The ultimate secluded sanctuary, the Cabana Desolation Eco Resort provides the ideal setting for rest and relaxation.
Set on the the uninhabited Kinghorn Island, you can forfeit Netflix and chill for a day of kayak and chill in this serene oasis. With towering mountains and abundant marine life, the environment offers unparalleled beauty.
What’s more, the eco-accommodation is completely all-inclusive, so you don’t have to worry about allocating funds for surprise costs. It also embraces the surrounding rainforest elements, creating a seamless fusion into nature. Therefore, you will feel completely rejuvenated by the natural setting.
With a maximum capacity of 10-12 guests at a time, this tranquil escape is an extremely exclusive experience.
View this post on Instagram
Cabana Desolation Eco Resort
The lovely cabanas are inspired by the eco-resort accommodations of Costa Rica. As such, they ooze luxury through their comfort and simplicity. Each is finely crafted from locally milled western red cedar and Douglas fir. As a result, you’ll smell the sweet scent of these local woods the moment you lift up the cabana’s elegant white curtain.
In the morning the sunlight will spill onto the wood detailing and fill your room with a brilliant golden glow. As fresh forests smells fill the air, the waves will gently crash on the coastline and bring you deep into the beauty of a new day.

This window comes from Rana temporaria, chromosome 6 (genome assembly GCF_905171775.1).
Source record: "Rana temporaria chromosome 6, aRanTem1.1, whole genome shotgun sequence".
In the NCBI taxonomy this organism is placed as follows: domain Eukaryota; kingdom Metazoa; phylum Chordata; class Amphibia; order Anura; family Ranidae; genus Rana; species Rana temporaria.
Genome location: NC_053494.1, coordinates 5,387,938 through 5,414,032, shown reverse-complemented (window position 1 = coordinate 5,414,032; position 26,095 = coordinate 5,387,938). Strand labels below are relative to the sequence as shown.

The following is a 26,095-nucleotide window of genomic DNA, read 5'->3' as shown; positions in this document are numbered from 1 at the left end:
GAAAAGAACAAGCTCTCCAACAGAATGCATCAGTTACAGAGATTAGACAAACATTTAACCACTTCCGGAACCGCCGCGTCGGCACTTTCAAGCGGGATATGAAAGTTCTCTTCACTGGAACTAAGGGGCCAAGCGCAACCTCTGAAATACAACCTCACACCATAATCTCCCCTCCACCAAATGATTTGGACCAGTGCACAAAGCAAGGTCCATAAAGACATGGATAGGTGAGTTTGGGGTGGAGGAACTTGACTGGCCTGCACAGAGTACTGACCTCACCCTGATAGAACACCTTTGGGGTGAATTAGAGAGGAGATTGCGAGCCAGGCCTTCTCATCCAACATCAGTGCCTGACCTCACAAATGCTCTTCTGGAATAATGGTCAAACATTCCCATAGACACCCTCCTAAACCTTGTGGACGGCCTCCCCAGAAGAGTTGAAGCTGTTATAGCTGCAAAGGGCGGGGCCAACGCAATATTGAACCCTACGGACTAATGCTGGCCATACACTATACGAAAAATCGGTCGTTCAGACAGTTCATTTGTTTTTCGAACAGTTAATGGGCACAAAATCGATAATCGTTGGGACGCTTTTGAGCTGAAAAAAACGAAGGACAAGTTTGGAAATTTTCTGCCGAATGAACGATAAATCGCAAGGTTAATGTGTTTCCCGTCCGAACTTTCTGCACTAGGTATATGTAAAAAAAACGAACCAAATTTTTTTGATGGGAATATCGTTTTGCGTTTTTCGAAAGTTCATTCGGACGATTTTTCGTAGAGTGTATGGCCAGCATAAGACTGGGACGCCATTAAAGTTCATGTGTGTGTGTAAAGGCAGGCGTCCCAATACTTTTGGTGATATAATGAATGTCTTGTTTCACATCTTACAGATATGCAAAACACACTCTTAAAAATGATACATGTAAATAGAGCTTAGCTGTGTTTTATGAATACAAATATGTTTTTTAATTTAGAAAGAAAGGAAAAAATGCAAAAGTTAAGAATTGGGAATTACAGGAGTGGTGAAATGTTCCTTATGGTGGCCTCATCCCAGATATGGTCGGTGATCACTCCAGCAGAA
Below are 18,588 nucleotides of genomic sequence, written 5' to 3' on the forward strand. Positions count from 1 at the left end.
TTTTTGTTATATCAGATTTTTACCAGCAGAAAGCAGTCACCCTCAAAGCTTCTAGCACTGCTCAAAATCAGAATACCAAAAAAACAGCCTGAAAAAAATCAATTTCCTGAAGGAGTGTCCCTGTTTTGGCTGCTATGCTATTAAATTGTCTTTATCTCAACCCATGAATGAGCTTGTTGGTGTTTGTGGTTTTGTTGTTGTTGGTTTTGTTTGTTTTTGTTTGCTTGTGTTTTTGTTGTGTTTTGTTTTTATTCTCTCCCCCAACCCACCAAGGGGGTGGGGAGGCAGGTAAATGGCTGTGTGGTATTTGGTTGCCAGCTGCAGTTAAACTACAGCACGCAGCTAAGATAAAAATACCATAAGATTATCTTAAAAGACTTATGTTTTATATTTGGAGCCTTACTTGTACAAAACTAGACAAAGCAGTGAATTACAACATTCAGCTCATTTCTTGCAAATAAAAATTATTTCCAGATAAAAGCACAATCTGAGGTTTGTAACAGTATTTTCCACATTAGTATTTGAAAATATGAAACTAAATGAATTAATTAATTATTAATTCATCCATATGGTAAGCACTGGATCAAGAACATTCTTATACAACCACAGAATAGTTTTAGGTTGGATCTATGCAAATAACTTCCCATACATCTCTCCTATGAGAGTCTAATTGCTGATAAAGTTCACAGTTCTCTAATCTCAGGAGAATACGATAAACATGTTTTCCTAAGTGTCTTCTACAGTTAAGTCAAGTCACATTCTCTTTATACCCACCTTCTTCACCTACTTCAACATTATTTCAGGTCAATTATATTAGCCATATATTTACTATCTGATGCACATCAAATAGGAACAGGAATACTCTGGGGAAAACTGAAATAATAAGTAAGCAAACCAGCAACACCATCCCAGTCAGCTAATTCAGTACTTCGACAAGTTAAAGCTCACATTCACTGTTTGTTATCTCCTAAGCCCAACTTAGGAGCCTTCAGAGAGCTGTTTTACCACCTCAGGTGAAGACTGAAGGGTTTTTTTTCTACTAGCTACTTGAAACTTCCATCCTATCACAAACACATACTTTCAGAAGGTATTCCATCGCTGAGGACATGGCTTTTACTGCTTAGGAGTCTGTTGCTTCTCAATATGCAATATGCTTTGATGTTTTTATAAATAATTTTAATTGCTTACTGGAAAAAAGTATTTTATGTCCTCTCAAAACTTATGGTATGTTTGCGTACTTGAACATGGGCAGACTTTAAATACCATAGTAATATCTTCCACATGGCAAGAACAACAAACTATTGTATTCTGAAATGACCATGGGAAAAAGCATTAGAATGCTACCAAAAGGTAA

Moreover, the artfully structured resort places each cabana in a strategic position on the island, so you’ll have the most awe-inspiring views possible.
Of course, Desolation Sound is also a very popular kayak and boating destination. As such, you should take the opportunity to kayak around the breathtaking shore of the island.
You may also enjoy paddle boarding, snorkeling, hiking, and sunbathing. Moonless nights are also perfect for observing the phenomenon of bioluminescence in the waters. This takes place when millions of minuscule phosphorescent plankton dance beneath the waves like tiny fireflies. Indeed, it is a truly magical and remarkable sight.
Captain George Vancouver first sailed in the area’s waters in 1792. Upon seeing the mysterious seascape so remote and forbidding, he named the isolated region Desolation Sound.
You Might Also Like